The Treachery of Images

We’re talking about art again, but its a metaphor. There’s a famous painting made in 1929 by René Magritte called “La Trahison des Images” or, in English, “the Treachery of Images” It’s a beige background with a pipe on it. Underneath the pipe it says, “Ceci n’est pas une pipe,”. In English, for the French impaired folks here, that means, “This is not a pipe.” odd for a painting that clearly depicts a pipe. But therein lies the treachery, because it isn’t a pipe, it’s simply a representation of a pipe. You can’t pick it up, you cant load it with tobacco and use it to smoke. It’s not a pipe. Some people were confused at this paintings meaning thinking, what else could it be? they look at it upside down, sideways, try to see in it other images, but they aren’t there, because the only thing in the painting is a pipe (a picture of one, really).

I think about this painting a lot. I wonder how René Magritte would feel about the world now. If he saw a pipe in VR, I wonder if he would still agree that it wasn’t a pipe. You can’t smoke with it, but you can pretend to. You can use your hands and “pick it up” you can “load tobacco into it” and you can even make it appear to be smoking. And you can do all that without actually doing anything at all. I think about how technology gives us so many tools and how those tools are often “fake”, and yet their impact is very real. Anyway, that’s what my nerd brain is hyper-fixating on right now this idea of how virtual reality is somehow both tangible and intangible, and how crazy it is that we are alive in a time where we get to experience it.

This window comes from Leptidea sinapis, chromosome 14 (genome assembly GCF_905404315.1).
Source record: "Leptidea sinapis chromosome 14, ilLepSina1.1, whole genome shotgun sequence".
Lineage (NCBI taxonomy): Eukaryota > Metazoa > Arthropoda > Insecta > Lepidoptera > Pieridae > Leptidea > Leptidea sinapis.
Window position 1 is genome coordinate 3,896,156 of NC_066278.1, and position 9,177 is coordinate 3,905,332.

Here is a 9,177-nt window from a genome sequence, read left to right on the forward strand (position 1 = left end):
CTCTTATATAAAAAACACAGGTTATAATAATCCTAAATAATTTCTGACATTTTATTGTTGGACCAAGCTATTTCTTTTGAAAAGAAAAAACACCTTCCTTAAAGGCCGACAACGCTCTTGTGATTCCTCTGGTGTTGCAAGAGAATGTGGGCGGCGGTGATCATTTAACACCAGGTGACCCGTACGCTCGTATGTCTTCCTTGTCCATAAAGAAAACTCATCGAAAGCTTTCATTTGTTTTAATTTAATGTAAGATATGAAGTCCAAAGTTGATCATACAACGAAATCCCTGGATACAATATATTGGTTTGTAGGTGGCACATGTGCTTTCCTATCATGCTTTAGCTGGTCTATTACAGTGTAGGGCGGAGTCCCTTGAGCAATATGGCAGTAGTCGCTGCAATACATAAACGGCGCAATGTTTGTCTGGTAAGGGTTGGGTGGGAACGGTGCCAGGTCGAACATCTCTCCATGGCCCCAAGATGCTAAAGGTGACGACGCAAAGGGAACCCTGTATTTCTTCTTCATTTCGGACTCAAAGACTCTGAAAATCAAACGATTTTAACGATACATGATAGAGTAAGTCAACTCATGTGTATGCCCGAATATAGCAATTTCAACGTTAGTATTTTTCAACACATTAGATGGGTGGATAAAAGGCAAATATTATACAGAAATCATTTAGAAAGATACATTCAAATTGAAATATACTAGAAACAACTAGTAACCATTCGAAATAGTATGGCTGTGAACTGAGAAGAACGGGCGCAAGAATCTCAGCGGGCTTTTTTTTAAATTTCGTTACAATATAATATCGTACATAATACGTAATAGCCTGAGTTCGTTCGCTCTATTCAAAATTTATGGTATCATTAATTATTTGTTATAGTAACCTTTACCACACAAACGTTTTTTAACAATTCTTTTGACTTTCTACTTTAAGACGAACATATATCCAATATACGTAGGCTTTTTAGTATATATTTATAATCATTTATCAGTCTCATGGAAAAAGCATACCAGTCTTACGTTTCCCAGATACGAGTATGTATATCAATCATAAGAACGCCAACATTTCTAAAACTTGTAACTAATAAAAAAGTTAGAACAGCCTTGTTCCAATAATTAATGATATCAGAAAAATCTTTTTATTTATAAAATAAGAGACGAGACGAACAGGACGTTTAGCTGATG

One Reply to “The Treachery of Images”

  1. Yes, that’s a good one. I bring this topic up in one of my lectures in class. I also tie it to the idea of “Is it a thing if you can’t act on it?” which brings up discussion of “What do you mean by act?” If I want to pick it up, then no, but if I want to measure the typical length of the mouthpiece, then maybe yes.

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